Nonetheless, this and other more recent cases demonstrate a growing willingness for parties to attempt to use the courts as a last resort to achieve emissions reduction outcomes.
Lliuya v. RWE AG (Lliuya)
Saúl Luciano Lliuya, a Peruvian farmer, filed claims for declaratory judgment and damages in a German court against RWE AG (RWE), Germany’s largest electricity producer. Lliuya’s suit alleged that RWE knowingly contributed to climate change by emitting substantial volumes of greenhouse gases, which caused the melting of mountain glaciers near his town, thereby giving rise to flooding risk. Lliuya characterised RWE's emissions as a nuisance that he and the local authorities had incurred compensable costs to mitigate.
Acknowledging that RWE was only a contributor to climate change, Lliuya asked the court to order RWE to reimburse him for 0.47% of the costs incurred to establish flood protections, in proportion to RWE’s estimated annual contribution to global greenhouse gas emissions.
The court at first instance dismissed Lliuya’s requests for declaratory and injunctive relief, as well as his request for damages. The court noted that it could not provide Lliuya with effective redress, in that his situation would not change even if RWE ceased emitting, and that no linear causal chain could be discerned directly linking RWE’s emissions to the harms suffered by Lliuya.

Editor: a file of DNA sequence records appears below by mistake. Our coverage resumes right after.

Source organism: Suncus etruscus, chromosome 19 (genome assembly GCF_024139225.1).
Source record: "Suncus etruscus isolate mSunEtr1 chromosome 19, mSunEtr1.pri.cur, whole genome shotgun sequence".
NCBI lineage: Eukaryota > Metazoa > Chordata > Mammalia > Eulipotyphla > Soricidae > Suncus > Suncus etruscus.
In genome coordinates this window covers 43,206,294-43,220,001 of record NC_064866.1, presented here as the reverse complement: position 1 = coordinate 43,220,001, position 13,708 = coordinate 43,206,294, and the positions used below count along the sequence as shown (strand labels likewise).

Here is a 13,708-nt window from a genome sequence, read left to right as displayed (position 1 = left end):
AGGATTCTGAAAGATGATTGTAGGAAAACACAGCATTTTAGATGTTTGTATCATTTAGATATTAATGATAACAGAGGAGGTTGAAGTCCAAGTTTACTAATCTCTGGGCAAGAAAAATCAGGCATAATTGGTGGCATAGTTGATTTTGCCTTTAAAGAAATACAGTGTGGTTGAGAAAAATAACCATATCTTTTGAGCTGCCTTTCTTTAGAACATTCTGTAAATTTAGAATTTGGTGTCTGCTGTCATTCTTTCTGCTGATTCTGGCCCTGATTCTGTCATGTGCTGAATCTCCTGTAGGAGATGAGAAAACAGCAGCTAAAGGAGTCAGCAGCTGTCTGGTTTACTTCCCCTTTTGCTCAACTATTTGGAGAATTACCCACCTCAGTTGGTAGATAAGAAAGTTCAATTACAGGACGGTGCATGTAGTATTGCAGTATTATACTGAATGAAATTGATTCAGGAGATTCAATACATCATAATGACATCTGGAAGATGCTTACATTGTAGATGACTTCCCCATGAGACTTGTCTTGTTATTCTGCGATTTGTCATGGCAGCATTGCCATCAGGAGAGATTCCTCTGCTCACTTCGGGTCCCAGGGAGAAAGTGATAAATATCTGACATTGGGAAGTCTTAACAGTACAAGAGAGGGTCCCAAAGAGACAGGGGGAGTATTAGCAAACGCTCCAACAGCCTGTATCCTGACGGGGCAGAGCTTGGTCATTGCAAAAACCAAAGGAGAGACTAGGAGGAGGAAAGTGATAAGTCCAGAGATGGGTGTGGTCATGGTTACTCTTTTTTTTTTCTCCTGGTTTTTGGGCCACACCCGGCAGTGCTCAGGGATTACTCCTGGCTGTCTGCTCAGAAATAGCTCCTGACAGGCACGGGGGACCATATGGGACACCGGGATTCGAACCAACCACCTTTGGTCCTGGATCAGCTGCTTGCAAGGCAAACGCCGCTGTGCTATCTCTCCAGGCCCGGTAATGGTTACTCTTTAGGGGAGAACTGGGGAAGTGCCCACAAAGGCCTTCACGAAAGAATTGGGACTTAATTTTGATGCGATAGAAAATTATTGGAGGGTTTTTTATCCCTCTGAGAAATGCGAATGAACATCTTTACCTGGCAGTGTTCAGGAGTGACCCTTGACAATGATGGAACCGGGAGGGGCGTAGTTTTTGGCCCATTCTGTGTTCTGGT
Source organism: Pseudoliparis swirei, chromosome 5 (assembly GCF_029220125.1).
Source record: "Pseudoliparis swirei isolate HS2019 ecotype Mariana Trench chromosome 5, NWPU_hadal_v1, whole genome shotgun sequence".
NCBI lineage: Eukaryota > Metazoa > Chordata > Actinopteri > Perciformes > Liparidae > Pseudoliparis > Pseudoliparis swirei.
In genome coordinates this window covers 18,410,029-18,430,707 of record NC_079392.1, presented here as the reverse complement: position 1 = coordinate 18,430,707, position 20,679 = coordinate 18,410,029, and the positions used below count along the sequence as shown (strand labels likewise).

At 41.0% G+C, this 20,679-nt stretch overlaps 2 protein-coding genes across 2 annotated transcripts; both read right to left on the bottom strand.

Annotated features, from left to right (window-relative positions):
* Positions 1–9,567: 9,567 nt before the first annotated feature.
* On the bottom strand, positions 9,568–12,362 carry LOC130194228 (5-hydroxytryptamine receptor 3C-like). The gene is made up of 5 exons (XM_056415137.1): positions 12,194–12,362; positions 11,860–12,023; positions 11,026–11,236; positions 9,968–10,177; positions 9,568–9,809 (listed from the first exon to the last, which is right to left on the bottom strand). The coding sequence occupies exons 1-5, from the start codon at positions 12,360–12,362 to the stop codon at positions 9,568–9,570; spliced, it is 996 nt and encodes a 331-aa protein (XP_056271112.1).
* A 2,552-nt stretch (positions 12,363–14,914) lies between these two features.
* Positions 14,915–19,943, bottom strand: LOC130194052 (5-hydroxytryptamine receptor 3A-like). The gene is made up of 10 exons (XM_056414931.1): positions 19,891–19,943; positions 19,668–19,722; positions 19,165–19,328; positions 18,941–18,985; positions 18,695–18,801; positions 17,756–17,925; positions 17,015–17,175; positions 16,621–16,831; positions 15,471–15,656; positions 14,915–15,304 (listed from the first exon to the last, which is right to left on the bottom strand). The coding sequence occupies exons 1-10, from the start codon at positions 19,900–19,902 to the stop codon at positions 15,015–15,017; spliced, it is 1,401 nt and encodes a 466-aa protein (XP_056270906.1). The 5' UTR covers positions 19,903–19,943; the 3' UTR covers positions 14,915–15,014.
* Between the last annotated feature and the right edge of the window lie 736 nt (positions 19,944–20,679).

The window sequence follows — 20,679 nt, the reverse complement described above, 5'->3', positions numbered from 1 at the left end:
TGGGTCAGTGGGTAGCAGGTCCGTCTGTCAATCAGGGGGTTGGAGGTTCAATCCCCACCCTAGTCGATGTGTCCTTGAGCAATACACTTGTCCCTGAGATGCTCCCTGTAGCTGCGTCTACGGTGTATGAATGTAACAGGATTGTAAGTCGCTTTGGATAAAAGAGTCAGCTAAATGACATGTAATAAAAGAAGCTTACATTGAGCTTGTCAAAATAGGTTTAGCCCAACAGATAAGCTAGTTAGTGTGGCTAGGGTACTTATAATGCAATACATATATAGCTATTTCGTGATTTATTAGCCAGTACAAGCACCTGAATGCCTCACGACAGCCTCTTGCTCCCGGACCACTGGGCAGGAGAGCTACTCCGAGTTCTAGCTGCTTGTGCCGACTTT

On 30 November 2017, an appeal court allowed Lliuya’s appeal against that decision. The court held that his arguments for damages from RWE were admissible and allowed the case to proceed.
The next phase of this proceeding is for the court to examine the evidence underpinning Lliuya’s claim. While the facts must be established, the court’s recognition in this case that a private company could be liable for climate change related damages resulting from its greenhouse gas emissions is a notable development.5
City of Oakland v. BP p.l.c. (Oakland).